If your current version of SuSE Linux is not a new installation, but an update from an older version of SuSE Linux, inconsistencies in the packages and configuration files of the printing system may exist. In this case, it is reasonable to completely reinstall the printing system. Up to SuSE Linux 7.3, see the article SDB:Printer: Reinstalling a printer
II) Selection of the Suitable Ghostscript Driver
Among the information sources mentioned in section 1: "Prerequisites", the correct Ghostscipt drivers for the different printer models are listed.
/usr/doc/packages/ghostscript/catalog.devices (since SuSE Linux 7.0
/usr/share/doc/packages/ghostscript/catalog.devices), find a list of Ghostscipt drivers and a selection of supported printers. To read this file, use the following command:
(since SuSE Linux 7.0
Use arrow keys to scroll and Q to quit.
If you do not find your printer model, choose a Ghostscipt driver for a printer that is compatible with your printer. Refer to the manual of your printer or ask the manufacturer. (See SDB:Purchasing a Printer and Compatibility)
There is a special kind of Ghostscript driver with the extension
.upp. This kind of driver are not regular Ghostscript drivers, but parameter files for the
uniprint Ghostscript driver.
Since SuSE Linux 6.4. you can choose the paper size
a4dj during the configuration, which is necessary for most ink jet printers. (See SDB:PRINTING: Setting the Page Size of ASCII files.)
If you have a real PostScript printer, you do not need a special Ghostscipt driver.
Up to SuSE Linux Version 7.3
III) Configuration using SETUP (or lprsetup):
- Log in on a text-based console as user root. If you are using a graphical login, switch to a text-based console with [Ctrl]+[Alt]+[F2]. To switch back to the graphical interface, use [Alt]+[F7].
- Either type
- Press ENTER to get to the menu APSFILTER SETUP.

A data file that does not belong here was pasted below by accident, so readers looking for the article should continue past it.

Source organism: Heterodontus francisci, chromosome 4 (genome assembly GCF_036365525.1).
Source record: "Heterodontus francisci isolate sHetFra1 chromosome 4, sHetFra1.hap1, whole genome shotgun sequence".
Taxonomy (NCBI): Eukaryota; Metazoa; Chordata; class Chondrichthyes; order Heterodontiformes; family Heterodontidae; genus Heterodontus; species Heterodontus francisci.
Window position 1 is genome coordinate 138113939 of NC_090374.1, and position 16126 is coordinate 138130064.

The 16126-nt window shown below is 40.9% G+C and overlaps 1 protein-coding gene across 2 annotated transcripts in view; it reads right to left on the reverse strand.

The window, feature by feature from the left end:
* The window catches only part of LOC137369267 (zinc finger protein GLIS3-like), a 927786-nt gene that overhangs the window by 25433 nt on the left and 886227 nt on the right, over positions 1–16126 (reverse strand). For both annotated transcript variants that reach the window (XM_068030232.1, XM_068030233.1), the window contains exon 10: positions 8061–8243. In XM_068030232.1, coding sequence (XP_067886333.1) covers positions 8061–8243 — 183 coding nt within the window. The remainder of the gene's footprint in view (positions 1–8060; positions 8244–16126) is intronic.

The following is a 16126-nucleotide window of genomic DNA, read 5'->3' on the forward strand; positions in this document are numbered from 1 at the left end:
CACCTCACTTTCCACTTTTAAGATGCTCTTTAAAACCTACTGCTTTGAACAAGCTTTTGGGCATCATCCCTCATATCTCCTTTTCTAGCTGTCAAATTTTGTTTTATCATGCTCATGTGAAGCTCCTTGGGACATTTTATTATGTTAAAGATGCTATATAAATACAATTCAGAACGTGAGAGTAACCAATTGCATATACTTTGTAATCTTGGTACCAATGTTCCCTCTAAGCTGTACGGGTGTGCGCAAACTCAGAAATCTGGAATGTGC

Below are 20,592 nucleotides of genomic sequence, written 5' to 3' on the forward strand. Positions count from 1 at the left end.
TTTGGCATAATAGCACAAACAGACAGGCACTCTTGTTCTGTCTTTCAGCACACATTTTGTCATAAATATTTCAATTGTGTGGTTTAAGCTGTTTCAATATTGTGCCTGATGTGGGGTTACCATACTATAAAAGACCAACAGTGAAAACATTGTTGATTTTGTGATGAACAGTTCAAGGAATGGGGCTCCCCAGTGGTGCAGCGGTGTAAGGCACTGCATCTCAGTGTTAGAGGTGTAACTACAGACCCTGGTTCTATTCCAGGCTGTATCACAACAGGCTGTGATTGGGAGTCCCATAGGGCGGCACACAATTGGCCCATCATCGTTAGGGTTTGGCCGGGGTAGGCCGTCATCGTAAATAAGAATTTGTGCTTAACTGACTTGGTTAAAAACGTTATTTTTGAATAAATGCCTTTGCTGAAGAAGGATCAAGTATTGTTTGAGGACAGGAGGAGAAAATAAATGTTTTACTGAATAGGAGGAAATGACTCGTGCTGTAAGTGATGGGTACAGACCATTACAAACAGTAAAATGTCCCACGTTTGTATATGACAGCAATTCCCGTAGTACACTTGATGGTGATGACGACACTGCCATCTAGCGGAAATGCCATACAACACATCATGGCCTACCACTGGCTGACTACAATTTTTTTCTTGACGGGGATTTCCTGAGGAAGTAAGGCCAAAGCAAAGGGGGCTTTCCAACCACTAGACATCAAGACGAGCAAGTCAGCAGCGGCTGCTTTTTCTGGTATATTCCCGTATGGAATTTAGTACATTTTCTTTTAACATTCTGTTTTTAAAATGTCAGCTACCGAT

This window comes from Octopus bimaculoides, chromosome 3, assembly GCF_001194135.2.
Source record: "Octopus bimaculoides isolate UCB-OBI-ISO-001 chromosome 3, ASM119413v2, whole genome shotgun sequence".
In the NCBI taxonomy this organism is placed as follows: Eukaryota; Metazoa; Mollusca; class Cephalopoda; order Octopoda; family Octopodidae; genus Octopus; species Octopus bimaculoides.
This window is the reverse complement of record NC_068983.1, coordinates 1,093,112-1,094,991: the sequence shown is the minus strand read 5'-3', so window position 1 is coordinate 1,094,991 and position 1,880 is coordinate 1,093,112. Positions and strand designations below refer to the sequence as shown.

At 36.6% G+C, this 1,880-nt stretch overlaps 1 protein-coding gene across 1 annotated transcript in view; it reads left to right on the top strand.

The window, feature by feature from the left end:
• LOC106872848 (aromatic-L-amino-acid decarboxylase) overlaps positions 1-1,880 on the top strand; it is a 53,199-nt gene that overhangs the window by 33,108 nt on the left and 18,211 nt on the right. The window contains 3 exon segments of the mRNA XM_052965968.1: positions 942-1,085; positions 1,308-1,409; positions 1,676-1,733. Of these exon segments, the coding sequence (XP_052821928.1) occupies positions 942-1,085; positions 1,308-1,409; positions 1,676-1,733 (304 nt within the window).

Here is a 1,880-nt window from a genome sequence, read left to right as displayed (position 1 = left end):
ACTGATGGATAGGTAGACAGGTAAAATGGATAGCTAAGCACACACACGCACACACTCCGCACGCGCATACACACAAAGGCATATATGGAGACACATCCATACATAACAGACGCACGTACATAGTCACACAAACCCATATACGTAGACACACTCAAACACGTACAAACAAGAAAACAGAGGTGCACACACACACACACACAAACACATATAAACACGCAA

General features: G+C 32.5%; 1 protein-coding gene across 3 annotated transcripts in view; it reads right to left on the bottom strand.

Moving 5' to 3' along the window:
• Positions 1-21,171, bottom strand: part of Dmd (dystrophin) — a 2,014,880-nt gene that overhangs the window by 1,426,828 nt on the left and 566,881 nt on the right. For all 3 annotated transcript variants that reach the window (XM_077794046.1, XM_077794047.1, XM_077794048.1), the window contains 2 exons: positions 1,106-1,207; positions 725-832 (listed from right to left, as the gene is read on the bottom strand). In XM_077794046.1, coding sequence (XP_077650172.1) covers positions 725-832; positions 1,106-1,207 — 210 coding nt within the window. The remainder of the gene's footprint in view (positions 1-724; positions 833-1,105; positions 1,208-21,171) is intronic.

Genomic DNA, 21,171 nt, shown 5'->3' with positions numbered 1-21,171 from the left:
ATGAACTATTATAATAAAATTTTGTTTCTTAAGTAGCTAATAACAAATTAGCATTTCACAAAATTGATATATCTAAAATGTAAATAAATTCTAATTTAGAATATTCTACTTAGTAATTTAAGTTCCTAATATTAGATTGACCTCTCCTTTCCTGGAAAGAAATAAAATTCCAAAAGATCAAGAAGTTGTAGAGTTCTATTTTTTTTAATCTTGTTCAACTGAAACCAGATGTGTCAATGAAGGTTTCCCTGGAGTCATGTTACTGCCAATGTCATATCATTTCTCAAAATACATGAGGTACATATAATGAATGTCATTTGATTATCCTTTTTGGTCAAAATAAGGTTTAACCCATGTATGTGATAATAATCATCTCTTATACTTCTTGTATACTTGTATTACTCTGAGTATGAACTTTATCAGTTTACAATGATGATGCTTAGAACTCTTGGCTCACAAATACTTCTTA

- Choose ENTRY, then DEVICE and PARALLEL
/dev/lp0(if it is not displayed already) and choose OK
- Choose PRINTER
- Select from POSTSCRIPT, HEWLETT-PACKARD, OTHER, or FREEDEF
- Select COMMIT
- Scroll the list and select the correct Ghostscript driver or the suitable parameter file and select OK
- Specify the correct resolution. Leave the default setting only if you do not know the correct resolution. If nothing leads to a satisfying result, try 300 or 360. If you are using a .upp parameter file, the resolution must correspond with the one in the parameter file. Confirm with OK.
- Choose RETURN then PAPER.
- Scroll in the following list until you find the correct paper size (normally a4dj) and confirm with OK.
- Next, select COLOR.
- Choose between MONO and COLOR then confirm with OK.
- If you use SuSE Linux 6.4 or 7.0 and have already installed the standard spooling queues, you can specify your own queue name during the configuration of additional spooling queues by using SPECIAL and NAME (see SDB:Installing a Printer from SuSE Linux 6.4 to 7.3)
- Choose ADD. You will get a list of the printer spooling queues installed on your system by the apsfilter configuration. If you have chosen COLOR, for example:
ascii ... a4dj ascii mono lp ... a4dj auto color lp-mono ... a4dj auto mono raw ... a4dj raw or, if you have chosen MONO, ascii ... a4dj ascii mono lp ... a4dj auto mono raw ... a4dj raw Write down the installed printer spooling queues, in this example ascii, lp, (lp-mono), and raw. Confirm with OK.
- Press ENTER to proceed
- Choose RETURN then EXIT.
IV) Testing the printer
- Printing should be possible now with the commands:
lpr -Plp file
For example, execute:
lpr -Plp /etc/fstab
If the chosen Ghostscript driver supports color printing, test by printing the color ellipse with the command
- Special cases:
lpr -Plp file, the type of the file (ASCII or Postscript) is determined automatically. To force the type of file to be ASCII, use
lpr -Pascii file(e.g., to print PostScript source as such and prevent it from being interpretted as a PostScript file.)
Files that are already in a printer specific format should be printed with the command
lpr -Praw file (e.g., if you print under Windows in a file and you want to print this file under Linux). Normally, you will not get a correct printout using the raw queue because the file is sent "raw" to the printer and will not be converted into the printer-specific format.
lpr -Plp-mono file, monochrome printing will not be forced automatically. To get monochrome printing, the corresponding Ghostscript parameters must be set in an apsfilterrc file in case of "$COLOR" = "mono". (See SDB:Installing a Printer from SuSE Linux 6.4 to 7.3)
V) If the printer does not print
If the prerequisites are met and you followed the above instructions, the printer should work now. For more information, refer to the manuals. For special cases, see SDB:Printer Problems: Special Causes
VI) Problems when printing from application programs
For information, refer to the manuals or the support database article SDB:Printing from Applications.